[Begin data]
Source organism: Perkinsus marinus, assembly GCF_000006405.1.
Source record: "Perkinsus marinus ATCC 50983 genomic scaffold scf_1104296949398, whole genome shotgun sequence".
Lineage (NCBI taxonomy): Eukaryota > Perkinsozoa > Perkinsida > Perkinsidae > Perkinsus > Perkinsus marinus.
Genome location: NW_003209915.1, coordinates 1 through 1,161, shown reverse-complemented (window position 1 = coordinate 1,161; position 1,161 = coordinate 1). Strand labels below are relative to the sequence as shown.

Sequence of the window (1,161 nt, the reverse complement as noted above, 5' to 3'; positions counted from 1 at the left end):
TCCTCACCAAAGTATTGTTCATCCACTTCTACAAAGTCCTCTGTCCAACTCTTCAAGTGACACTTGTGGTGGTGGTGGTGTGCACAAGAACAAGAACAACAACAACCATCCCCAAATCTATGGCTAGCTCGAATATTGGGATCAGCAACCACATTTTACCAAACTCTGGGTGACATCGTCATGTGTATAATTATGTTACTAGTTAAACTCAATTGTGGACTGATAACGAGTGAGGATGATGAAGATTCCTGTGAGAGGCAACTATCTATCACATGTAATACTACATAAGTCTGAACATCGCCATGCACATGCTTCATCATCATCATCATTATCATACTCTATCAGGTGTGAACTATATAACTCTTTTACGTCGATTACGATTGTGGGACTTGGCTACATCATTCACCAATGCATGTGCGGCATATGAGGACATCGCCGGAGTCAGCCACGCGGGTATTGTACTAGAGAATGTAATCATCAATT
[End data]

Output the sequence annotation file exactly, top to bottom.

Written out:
Source organism: Perkinsus marinus, assembly GCF_000006405.1.
Source record: "Perkinsus marinus ATCC 50983 genomic scaffold scf_1104296949398, whole genome shotgun sequence".
Lineage (NCBI taxonomy): Eukaryota > Perkinsozoa > Perkinsida > Perkinsidae > Perkinsus > Perkinsus marinus.
Genome location: NW_003209915.1, coordinates 1 through 1,161, shown reverse-complemented (window position 1 = coordinate 1,161; position 1,161 = coordinate 1). Strand labels below are relative to the sequence as shown.

Sequence of the window (1,161 nt, the reverse complement as noted above, 5' to 3'; positions counted from 1 at the left end):
TCCTCACCAAAGTATTGTTCATCCACTTCTACAAAGTCCTCTGTCCAACTCTTCAAGTGACACTTGTGGTGGTGGTGGTGTGCACAAGAACAAGAACAACAACAACCATCCCCAAATCTATGGCTAGCTCGAATATTGGGATCAGCAACCACATTTTACCAAACTCTGGGTGACATCGTCATGTGTATAATTATGTTACTAGTTAAACTCAATTGTGGACTGATAACGAGTGAGGATGATGAAGATTCCTGTGAGAGGCAACTATCTATCACATGTAATACTACATAAGTCTGAACATCGCCATGCACATGCTTCATCATCATCATCATTATCATACTCTATCAGGTGTGAACTATATAACTCTTTTACGTCGATTACGATTGTGGGACTTGGCTACATCATTCACCAATGCATGTGCGGCATATGAGGACATCGCCGGAGTCAGCCACGCGGGTATTGTACTAGAGAATGTAATCATCAATT